Case summary: We report the case of a 47-year-old man with uncorrected (palliated) pulmonary atresia and ventricular septal defect who presented with progressive cyanosis (oxygen saturation 69%) and decreasing exercise capacity. Computed tomography revealed a totally occluded modified left Blalock-Taussig (BT) shunt and a severely stenosed central shunt (Waterston-Cooley) in a patient with confluent but hypoplastic pulmonary arteries and multiple major aortic pulmonary collaterals. Due to a high operative risk, an interventional, percutaneous approach was preferred to re-do surgery. From a radial access the calcified BT shunt could be crossed with a hydrophilic guidewire. Then, a rotational thrombectomy, balloon dilatation, and bare-metal stenting at the proximal and distal anastomoses were performed. Post-interventionally, peripheral oxygen saturation increased from 69% to 82%. Clopidogrel was administered for 1 month after bare-metal stenting. At 1-year follow-up, the BT shunt was still patent on echocardiography and exercise tolerance markedly improved.
Discussion: This case highlights the benefit of percutaneous rotational thrombectomy followed by stenting of chronically occluded systemic-to-pulmonary artery shunts for further palliation in adult patients with complex congenital heart disease not suitable for surgical repair.

PMID: 32099958 [PubMed]

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Emergency department evaluation of chest pain among adult congenital heart disease patients.

Am Heart J. 2020 Feb 05;222:191-198

Authors: Gales J, Krasuski RA, Awerbach JD

Abstract
BACKGROUND: Data regarding emergency department (ED) assessment of acute chest pain (CP) and incidence of myocardial infarction (MI) among adult congenital heart disease (ACHD) patients, relative to the non-congenital population, is lacking.
OBJECTIVES: To describe MI risk in ACHD patients presenting to the ED with chest pain and to compare clinical characteristics, diagnostic testing patterns, and outcomes to controls.
METHODS: We retrospectively identified a cohort of ACHD patients presenting with acute CP and matched them with non-ACHD controls at a large tertiary-level ED during the period 1998-2018.
RESULTS: The congenital and control cohorts comprised 297 patients respectively. While MI was less common among ACHD patients (5.2%) than controls (19.7%), P = .01, arrhythmia (14% vs 6%, P < .001) and acute heart failure (3% vs 0.3%, P = .02) were more often the cause of symptoms. Despite more often presenting with non-anginal CP (81% vs 66%, P < .001) and having fewer CAD risk factors (P = .03), ACHD patients underwent more frequent stress testing (22% vs 14%, P < .001) and underwent invasive coronary angiography with equal frequency (7% vs 8%, P = .99). The trend of greater diagnostic scrutiny for acute coronary disease, in the absence of increased risk, strongly correlated with degree of congenital complexity. Both CP character and HEART Score reliably predicted MI for ACHD patients and controls (both P < .001).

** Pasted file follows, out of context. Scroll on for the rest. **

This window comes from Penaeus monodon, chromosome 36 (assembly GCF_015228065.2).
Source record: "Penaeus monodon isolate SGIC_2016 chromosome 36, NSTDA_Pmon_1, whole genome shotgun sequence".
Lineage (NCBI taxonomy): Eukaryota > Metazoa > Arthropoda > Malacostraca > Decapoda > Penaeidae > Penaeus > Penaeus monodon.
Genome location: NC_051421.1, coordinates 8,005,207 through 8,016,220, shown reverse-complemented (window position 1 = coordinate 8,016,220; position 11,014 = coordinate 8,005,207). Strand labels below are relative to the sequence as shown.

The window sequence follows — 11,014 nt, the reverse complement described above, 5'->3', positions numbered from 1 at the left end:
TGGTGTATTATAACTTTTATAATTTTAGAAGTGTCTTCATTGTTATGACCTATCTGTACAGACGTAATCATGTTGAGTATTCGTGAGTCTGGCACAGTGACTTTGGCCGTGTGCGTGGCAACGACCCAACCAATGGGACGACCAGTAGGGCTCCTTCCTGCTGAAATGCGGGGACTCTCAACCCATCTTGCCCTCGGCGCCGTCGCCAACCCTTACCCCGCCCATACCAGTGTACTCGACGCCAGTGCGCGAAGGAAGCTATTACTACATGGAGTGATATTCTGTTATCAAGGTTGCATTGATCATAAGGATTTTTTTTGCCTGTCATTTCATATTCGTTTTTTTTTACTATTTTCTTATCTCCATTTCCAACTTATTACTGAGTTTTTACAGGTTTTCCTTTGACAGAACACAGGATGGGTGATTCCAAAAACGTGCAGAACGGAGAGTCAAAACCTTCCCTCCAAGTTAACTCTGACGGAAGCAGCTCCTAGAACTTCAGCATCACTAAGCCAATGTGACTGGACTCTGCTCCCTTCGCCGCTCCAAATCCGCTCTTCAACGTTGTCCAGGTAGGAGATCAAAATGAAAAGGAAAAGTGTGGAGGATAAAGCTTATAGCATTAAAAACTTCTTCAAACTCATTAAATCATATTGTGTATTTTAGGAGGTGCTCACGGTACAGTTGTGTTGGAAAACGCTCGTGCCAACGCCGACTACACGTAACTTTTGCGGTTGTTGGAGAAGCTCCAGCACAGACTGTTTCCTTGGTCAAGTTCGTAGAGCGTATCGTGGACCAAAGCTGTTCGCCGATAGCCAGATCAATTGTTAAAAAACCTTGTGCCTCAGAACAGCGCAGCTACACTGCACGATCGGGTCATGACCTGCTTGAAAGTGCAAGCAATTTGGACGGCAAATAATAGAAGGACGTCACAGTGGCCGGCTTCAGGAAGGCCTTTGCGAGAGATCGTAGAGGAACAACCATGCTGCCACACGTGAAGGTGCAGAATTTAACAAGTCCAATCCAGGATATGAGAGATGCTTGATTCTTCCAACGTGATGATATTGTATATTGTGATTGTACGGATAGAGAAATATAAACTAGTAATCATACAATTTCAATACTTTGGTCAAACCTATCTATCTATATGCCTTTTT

CONCLUSION: MI is an uncommon cause of CP among ACHD patients presenting to the ED and occurs less frequently than seen in the general population. Established MI predictors, CP character and HEART Score, can reliably identify MI in ACHD patients.

PMID: 32105985 [PubMed - as supplied by publisher]

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Heart Failure in Single Right Ventricle Congenital Heart Disease: Physiologic and Molecular Considerations.

Am J Physiol Heart Circ Physiol. 2020 Feb 28;:

Authors: Garcia AM, Beatty JT, Nakano SJ

Abstract
Due to remarkable surgical and medical advances over the past several decades, there are growing numbers of infants and children living with single ventricle congenital heart disease (SV), where there is only one functional cardiac pumping chamber. Nevertheless, cardiac dysfunction and ultimately heart failure is a common complication in the SV population and pharmacologic heart failure therapies have largely been ineffective in mitigating the need for heart transplantation. Given that there are several inherent risk factors for ventricular dysfunction in the setting of SV in addition to probable differences in molecular adaptations to heart failure between children and adults, it is perhaps not surprising that extrapolated adult heart failure medications have had limited benefit in children with SV heart failure. Further investigations into the molecular mechanisms involved in pediatric SV heart failure may assist with risk stratification as well as development of targeted, efficacious therapies specific to this patient population. In this review, we present a brief overview of SV anatomy and physiology, with a focus on patients with a single morphologic right ventricle requiring staged surgical palliation. Additionally, we discuss outcomes in the current era, risk factors associated with the progression to heart failure, present state of knowledge regarding molecular alterations in end-stage SV heart failure and current therapeutic interventions. Potential avenues for improving SV outcomes, including identification of biomarkers of heart failure progression, implications of personalized medicine and stem cell-derived therapies and applications of novel models of SV disease, are proposed as future directions.